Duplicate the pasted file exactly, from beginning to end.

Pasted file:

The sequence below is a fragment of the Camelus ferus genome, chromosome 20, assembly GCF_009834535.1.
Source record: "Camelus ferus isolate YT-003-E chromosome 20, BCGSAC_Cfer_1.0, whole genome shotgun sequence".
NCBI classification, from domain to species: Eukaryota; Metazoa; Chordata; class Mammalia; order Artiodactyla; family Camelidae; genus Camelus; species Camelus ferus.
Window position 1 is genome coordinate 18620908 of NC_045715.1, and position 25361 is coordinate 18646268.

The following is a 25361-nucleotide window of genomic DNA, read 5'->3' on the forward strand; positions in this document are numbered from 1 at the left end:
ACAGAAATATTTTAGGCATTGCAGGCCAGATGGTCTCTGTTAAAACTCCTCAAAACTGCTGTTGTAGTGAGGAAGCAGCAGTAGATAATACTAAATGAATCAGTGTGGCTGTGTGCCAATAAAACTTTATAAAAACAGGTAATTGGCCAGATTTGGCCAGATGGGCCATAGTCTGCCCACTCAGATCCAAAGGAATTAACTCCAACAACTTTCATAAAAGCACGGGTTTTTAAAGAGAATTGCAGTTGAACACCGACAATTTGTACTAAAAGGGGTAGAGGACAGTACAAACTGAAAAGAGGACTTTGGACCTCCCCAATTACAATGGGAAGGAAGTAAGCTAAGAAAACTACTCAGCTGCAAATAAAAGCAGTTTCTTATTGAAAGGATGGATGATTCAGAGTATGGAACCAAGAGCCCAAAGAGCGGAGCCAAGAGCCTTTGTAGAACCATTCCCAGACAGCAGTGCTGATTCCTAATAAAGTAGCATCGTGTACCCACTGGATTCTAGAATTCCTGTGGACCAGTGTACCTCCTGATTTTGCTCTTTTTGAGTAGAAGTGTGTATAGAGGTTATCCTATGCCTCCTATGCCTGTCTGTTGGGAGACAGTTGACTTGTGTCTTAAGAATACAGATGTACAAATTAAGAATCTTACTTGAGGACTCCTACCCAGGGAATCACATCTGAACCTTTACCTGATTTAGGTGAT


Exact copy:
The sequence below is a fragment of the Camelus ferus genome, chromosome 20, assembly GCF_009834535.1.
Source record: "Camelus ferus isolate YT-003-E chromosome 20, BCGSAC_Cfer_1.0, whole genome shotgun sequence".
NCBI classification, from domain to species: Eukaryota; Metazoa; Chordata; class Mammalia; order Artiodactyla; family Camelidae; genus Camelus; species Camelus ferus.
Window position 1 is genome coordinate 18620908 of NC_045715.1, and position 25361 is coordinate 18646268.

The following is a 25361-nucleotide window of genomic DNA, read 5'->3' on the forward strand; positions in this document are numbered from 1 at the left end:
ACAGAAATATTTTAGGCATTGCAGGCCAGATGGTCTCTGTTAAAACTCCTCAAAACTGCTGTTGTAGTGAGGAAGCAGCAGTAGATAATACTAAATGAATCAGTGTGGCTGTGTGCCAATAAAACTTTATAAAAACAGGTAATTGGCCAGATTTGGCCAGATGGGCCATAGTCTGCCCACTCAGATCCAAAGGAATTAACTCCAACAACTTTCATAAAAGCACGGGTTTTTAAAGAGAATTGCAGTTGAACACCGACAATTTGTACTAAAAGGGGTAGAGGACAGTACAAACTGAAAAGAGGACTTTGGACCTCCCCAATTACAATGGGAAGGAAGTAAGCTAAGAAAACTACTCAGCTGCAAATAAAAGCAGTTTCTTATTGAAAGGATGGATGATTCAGAGTATGGAACCAAGAGCCCAAAGAGCGGAGCCAAGAGCCTTTGTAGAACCATTCCCAGACAGCAGTGCTGATTCCTAATAAAGTAGCATCGTGTACCCACTGGATTCTAGAATTCCTGTGGACCAGTGTACCTCCTGATTTTGCTCTTTTTGAGTAGAAGTGTGTATAGAGGTTATCCTATGCCTCCTATGCCTGTCTGTTGGGAGACAGTTGACTTGTGTCTTAAGAATACAGATGTACAAATTAAGAATCTTACTTGAGGACTCCTACCCAGGGAATCACATCTGAACCTTTACCTGATTTAGGTGAT